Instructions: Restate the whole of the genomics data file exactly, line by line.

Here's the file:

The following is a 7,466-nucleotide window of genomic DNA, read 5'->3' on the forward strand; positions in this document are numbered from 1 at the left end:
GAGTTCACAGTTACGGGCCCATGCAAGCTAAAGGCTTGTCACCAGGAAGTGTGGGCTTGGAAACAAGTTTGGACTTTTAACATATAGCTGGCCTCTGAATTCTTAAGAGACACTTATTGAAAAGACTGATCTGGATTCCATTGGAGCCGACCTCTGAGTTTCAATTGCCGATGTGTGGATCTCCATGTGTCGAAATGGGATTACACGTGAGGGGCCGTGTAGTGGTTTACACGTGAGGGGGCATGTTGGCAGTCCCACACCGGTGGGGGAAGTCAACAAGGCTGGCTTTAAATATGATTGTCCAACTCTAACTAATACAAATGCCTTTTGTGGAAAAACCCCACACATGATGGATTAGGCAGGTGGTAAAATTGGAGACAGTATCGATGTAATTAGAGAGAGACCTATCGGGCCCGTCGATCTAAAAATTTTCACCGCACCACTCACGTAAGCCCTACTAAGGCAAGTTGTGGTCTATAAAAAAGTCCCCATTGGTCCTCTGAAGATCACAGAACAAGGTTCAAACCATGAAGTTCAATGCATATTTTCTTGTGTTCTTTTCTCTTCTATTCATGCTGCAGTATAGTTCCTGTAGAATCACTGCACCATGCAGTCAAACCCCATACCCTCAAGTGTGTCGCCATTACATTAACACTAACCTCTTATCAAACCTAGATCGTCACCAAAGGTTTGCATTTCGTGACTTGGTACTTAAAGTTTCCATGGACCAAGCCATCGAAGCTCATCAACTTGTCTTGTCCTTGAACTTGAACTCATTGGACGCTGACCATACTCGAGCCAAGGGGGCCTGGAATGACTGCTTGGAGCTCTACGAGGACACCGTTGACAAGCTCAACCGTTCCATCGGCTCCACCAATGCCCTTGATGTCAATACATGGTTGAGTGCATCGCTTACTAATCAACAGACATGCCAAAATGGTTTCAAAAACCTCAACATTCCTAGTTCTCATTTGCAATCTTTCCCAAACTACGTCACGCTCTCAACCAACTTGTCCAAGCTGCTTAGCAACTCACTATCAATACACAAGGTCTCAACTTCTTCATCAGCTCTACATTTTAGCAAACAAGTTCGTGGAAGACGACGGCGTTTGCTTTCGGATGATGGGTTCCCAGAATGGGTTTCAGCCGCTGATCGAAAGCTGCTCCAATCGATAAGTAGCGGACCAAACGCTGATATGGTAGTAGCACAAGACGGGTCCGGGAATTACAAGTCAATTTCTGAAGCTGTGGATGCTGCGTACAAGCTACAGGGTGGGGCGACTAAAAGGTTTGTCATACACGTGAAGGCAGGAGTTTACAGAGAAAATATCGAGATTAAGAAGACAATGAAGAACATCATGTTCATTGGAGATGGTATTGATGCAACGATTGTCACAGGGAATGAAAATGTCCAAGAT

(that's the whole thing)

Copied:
The following is a 7,466-nucleotide window of genomic DNA, read 5'->3' on the forward strand; positions in this document are numbered from 1 at the left end:
GAGTTCACAGTTACGGGCCCATGCAAGCTAAAGGCTTGTCACCAGGAAGTGTGGGCTTGGAAACAAGTTTGGACTTTTAACATATAGCTGGCCTCTGAATTCTTAAGAGACACTTATTGAAAAGACTGATCTGGATTCCATTGGAGCCGACCTCTGAGTTTCAATTGCCGATGTGTGGATCTCCATGTGTCGAAATGGGATTACACGTGAGGGGCCGTGTAGTGGTTTACACGTGAGGGGGCATGTTGGCAGTCCCACACCGGTGGGGGAAGTCAACAAGGCTGGCTTTAAATATGATTGTCCAACTCTAACTAATACAAATGCCTTTTGTGGAAAAACCCCACACATGATGGATTAGGCAGGTGGTAAAATTGGAGACAGTATCGATGTAATTAGAGAGAGACCTATCGGGCCCGTCGATCTAAAAATTTTCACCGCACCACTCACGTAAGCCCTACTAAGGCAAGTTGTGGTCTATAAAAAAGTCCCCATTGGTCCTCTGAAGATCACAGAACAAGGTTCAAACCATGAAGTTCAATGCATATTTTCTTGTGTTCTTTTCTCTTCTATTCATGCTGCAGTATAGTTCCTGTAGAATCACTGCACCATGCAGTCAAACCCCATACCCTCAAGTGTGTCGCCATTACATTAACACTAACCTCTTATCAAACCTAGATCGTCACCAAAGGTTTGCATTTCGTGACTTGGTACTTAAAGTTTCCATGGACCAAGCCATCGAAGCTCATCAACTTGTCTTGTCCTTGAACTTGAACTCATTGGACGCTGACCATACTCGAGCCAAGGGGGCCTGGAATGACTGCTTGGAGCTCTACGAGGACACCGTTGACAAGCTCAACCGTTCCATCGGCTCCACCAATGCCCTTGATGTCAATACATGGTTGAGTGCATCGCTTACTAATCAACAGACATGCCAAAATGGTTTCAAAAACCTCAACATTCCTAGTTCTCATTTGCAATCTTTCCCAAACTACGTCACGCTCTCAACCAACTTGTCCAAGCTGCTTAGCAACTCACTATCAATACACAAGGTCTCAACTTCTTCATCAGCTCTACATTTTAGCAAACAAGTTCGTGGAAGACGACGGCGTTTGCTTTCGGATGATGGGTTCCCAGAATGGGTTTCAGCCGCTGATCGAAAGCTGCTCCAATCGATAAGTAGCGGACCAAACGCTGATATGGTAGTAGCACAAGACGGGTCCGGGAATTACAAGTCAATTTCTGAAGCTGTGGATGCTGCGTACAAGCTACAGGGTGGGGCGACTAAAAGGTTTGTCATACACGTGAAGGCAGGAGTTTACAGAGAAAATATCGAGATTAAGAAGACAATGAAGAACATCATGTTCATTGGAGATGGTATTGATGCAACGATTGTCACAGGGAATGAAAATGTCCAAGAT